After many long months of heartworm treatment, Vinnie is now disease-free and able to be his silly self again.

Vinnie is a lucky dog. He was a little older than a year when he visited Dr. Michelle McDonough for a checkup in 2021. Outwardly, he appeared to be a normal, sweet, curious and busy young pooch. Inside the handsome retriever mix, though, his body was telling a different story.

As part of Vinnie’s annual exam, Dr. Michelle conducted a heartworm screening. When the results came back, they showed Vinnie had an adult heartworm infection. “Vinnie was especially lucky, because he hadn’t shown any symptoms. We caught it early just through routine care,” said McDonough.

“Sometimes, when the condition is more advanced, the dog might lose its appetite and lose weight. It might have a mild, chronic cough, and it might stop being interested in exercise,” she said. “The dog could also experience disproportionate fatigue after moderate activity.”


Once heartworms mature and reach the heart, they take up residence in the pulmonary artery. The parasites can live for several years inside their hosts. They resemble cooked angel-hair pasta in appearance. Males can be up to six inches long, and females can grow up to a foot long.

Dogs get heartworm from infected mosquitoes, which pass larvae on to the pet. After several months, the larvae become adult heartworms and make their home in the animal’s heart and pulmonary artery. “Some heartworms are up to 12 inches long, so they don’t leave much room for the heart to work properly,” said McDonough. While the worms are expanding their home in the heart, they are producing microfilaria – the embryonic stage of development. The microfilaria live in the bloodstream until they can be picked up by another mosquito. They then continue their lifecycle and go on to infect another dog.

Treating the disease is challenging for the pet and for the owners. Because the worms are compromising the heart’s health and ability to pump properly, the dog must remain quite sedentary during treatment. “You can’t just take the dog for long walks, play fetch or do anything else that causes the heart to pump harder,” said McDonough. “Some dogs remain mostly crated for the months of their treatment. It’s really rough on everyone.”

Eventually, the medicine kills the worms in the heart, and the dog’s body breaks down and eliminates the parasitic infestation. Veterinarians can’t confirm a complete resolution to the infection for nine months. The entire process is long and difficult for the dogs and their families. Vinnie got his clean bill of health on March 27, 2022, much to the delight of his family and the Greendale Village Vet family that orchestrated all of his care.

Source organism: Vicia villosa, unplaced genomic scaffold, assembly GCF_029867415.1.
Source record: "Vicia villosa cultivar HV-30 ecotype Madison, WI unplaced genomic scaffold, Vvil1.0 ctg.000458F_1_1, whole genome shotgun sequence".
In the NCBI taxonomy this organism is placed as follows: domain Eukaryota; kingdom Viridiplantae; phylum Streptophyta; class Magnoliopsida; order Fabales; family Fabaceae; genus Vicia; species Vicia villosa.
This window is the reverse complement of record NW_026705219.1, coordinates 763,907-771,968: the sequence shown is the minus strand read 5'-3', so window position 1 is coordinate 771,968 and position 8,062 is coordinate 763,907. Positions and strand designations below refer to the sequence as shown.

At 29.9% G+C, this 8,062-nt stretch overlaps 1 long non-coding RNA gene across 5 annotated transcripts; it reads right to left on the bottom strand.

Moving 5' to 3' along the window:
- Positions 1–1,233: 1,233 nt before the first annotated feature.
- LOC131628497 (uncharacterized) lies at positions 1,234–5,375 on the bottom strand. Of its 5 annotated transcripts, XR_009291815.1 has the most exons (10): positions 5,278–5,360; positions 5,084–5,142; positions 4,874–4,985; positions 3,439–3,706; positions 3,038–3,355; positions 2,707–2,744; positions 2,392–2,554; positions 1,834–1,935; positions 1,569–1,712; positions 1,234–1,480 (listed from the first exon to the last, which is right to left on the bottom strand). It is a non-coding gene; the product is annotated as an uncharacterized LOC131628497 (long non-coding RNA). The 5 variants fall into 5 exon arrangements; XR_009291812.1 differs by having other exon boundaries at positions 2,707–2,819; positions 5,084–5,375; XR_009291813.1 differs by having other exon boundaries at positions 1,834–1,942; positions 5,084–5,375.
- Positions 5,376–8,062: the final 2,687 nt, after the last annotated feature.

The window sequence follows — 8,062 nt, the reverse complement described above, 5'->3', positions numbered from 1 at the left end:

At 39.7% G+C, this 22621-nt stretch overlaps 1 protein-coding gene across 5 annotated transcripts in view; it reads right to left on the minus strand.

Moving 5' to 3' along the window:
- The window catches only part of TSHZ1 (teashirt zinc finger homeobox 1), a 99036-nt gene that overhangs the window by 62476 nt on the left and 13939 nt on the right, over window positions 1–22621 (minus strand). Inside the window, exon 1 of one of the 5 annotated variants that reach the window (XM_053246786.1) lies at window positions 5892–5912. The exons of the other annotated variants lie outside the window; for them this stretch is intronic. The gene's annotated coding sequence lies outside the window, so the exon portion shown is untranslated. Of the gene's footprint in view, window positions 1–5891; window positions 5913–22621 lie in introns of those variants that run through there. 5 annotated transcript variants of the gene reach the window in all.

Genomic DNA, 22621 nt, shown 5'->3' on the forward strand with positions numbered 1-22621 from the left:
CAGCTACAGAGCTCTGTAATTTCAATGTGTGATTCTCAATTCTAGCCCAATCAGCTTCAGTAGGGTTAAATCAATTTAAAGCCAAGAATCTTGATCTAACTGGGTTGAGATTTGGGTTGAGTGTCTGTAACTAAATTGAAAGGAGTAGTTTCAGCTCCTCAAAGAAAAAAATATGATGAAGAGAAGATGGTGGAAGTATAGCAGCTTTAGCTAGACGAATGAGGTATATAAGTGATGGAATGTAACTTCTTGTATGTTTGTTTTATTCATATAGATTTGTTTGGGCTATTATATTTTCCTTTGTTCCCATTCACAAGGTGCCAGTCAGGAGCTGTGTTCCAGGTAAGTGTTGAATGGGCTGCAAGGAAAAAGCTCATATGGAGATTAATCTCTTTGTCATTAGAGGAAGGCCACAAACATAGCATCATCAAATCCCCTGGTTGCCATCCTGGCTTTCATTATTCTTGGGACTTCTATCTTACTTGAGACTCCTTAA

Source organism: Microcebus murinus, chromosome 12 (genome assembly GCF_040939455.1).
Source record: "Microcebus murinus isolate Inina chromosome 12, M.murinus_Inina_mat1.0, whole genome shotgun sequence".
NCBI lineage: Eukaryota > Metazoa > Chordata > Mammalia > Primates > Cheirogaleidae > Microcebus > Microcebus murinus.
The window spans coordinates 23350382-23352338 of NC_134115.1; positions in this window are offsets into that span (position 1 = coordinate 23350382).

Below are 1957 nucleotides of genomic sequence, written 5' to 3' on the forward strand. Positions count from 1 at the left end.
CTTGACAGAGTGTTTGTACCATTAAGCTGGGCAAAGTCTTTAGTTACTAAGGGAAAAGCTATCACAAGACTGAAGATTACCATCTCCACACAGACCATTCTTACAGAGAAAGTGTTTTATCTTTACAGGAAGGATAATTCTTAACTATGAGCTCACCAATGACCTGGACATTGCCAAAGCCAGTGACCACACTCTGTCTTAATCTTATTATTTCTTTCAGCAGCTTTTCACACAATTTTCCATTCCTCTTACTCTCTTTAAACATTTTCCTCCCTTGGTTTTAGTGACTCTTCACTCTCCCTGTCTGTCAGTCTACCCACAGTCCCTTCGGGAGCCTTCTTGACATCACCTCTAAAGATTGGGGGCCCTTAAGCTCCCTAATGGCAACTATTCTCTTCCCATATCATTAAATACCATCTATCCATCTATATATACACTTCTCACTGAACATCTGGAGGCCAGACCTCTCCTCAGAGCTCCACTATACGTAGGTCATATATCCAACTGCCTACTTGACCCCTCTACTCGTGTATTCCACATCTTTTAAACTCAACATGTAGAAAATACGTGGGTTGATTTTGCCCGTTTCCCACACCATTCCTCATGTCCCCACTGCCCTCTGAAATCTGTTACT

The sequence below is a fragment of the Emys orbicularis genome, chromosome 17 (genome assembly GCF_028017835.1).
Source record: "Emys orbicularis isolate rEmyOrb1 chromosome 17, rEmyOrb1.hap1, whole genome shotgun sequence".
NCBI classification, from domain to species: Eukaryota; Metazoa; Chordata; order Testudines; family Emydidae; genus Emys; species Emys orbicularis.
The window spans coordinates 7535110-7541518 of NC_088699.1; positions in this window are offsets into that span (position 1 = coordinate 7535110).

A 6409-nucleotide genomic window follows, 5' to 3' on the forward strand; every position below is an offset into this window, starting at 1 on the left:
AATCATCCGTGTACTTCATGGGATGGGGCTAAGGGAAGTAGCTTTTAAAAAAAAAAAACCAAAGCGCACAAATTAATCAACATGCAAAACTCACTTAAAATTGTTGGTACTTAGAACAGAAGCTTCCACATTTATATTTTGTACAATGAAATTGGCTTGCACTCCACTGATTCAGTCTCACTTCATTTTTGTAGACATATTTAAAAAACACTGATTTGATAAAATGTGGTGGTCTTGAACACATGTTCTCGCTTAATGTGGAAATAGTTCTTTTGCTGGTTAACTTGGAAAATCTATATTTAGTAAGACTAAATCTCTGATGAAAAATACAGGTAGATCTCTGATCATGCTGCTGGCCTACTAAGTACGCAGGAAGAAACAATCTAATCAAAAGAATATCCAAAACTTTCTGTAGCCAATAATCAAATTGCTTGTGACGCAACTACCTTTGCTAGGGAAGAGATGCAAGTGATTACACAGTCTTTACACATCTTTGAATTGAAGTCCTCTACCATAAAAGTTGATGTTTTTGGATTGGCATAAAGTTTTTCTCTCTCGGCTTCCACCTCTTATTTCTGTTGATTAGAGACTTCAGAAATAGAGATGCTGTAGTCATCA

Some people wonder whether cats are also susceptible to heartworm. Although they can become infected, it’s a far less common problem than it is with dogs. The symptoms aren’t always as obvious in cats, and they often go undiagnosed. Cats might cough, vomit from time to time, lose their appetite and drop weight, and they may have what seems like asthma attacks. Some cats may experience bloated bellies caused by fluid buildup, and they might not be steady on their feet. They could faint or have seizures. In the worst cases, they have sudden death.

“Wisconsin has a significant mosquito population, so heartworm disease is found throughout the state,” said McDonough. “Because of that, pet owners need to take preventive steps. The two best ways to ensure a dog remains safe from the disease is by giving them heartworm prevention every month, 12 months of the year, and having them screened once a year.”

She noted that even though mosquitoes are not common in the winter months, they are still around, so it is unwise to be complacent about administering precautionary medications. “These medications also protect them against intestinal parasites that they can pick up all year round,” she said.

For more information about heartworm, visit To make an appointment with a veterinarian at Greendale Village Vet, call 414-421-1800.: